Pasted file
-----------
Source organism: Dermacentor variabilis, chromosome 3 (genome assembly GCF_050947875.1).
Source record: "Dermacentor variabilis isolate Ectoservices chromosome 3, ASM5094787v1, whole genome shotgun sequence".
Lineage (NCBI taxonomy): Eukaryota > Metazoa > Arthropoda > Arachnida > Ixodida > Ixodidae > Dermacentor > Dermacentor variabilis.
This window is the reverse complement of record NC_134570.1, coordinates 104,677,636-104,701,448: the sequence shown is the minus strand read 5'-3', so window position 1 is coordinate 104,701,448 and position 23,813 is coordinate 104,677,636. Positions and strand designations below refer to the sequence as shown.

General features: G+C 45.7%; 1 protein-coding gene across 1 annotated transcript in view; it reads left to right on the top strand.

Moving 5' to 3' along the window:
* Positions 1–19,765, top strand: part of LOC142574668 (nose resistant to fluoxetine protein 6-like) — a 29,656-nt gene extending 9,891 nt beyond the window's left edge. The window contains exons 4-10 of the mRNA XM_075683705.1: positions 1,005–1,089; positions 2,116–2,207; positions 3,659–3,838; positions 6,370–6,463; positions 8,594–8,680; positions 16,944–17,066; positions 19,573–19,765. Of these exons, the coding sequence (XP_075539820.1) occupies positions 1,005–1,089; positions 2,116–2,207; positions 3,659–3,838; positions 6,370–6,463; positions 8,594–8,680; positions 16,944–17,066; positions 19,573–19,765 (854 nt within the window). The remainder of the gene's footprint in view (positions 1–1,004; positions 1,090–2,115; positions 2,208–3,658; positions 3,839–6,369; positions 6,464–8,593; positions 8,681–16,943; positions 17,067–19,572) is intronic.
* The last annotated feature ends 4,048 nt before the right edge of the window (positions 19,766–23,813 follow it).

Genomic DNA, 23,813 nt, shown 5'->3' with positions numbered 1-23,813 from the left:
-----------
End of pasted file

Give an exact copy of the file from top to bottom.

Source organism: Dermacentor variabilis, chromosome 3 (genome assembly GCF_050947875.1).
Source record: "Dermacentor variabilis isolate Ectoservices chromosome 3, ASM5094787v1, whole genome shotgun sequence".
Lineage (NCBI taxonomy): Eukaryota > Metazoa > Arthropoda > Arachnida > Ixodida > Ixodidae > Dermacentor > Dermacentor variabilis.
This window is the reverse complement of record NC_134570.1, coordinates 104,677,636-104,701,448: the sequence shown is the minus strand read 5'-3', so window position 1 is coordinate 104,701,448 and position 23,813 is coordinate 104,677,636. Positions and strand designations below refer to the sequence as shown.

General features: G+C 45.7%; 1 protein-coding gene across 1 annotated transcript in view; it reads left to right on the top strand.

Moving 5' to 3' along the window:
* Positions 1–19,765, top strand: part of LOC142574668 (nose resistant to fluoxetine protein 6-like) — a 29,656-nt gene extending 9,891 nt beyond the window's left edge. The window contains exons 4-10 of the mRNA XM_075683705.1: positions 1,005–1,089; positions 2,116–2,207; positions 3,659–3,838; positions 6,370–6,463; positions 8,594–8,680; positions 16,944–17,066; positions 19,573–19,765. Of these exons, the coding sequence (XP_075539820.1) occupies positions 1,005–1,089; positions 2,116–2,207; positions 3,659–3,838; positions 6,370–6,463; positions 8,594–8,680; positions 16,944–17,066; positions 19,573–19,765 (854 nt within the window). The remainder of the gene's footprint in view (positions 1–1,004; positions 1,090–2,115; positions 2,208–3,658; positions 3,839–6,369; positions 6,464–8,593; positions 8,681–16,943; positions 17,067–19,572) is intronic.
* The last annotated feature ends 4,048 nt before the right edge of the window (positions 19,766–23,813 follow it).

Genomic DNA, 23,813 nt, shown 5'->3' with positions numbered 1-23,813 from the left: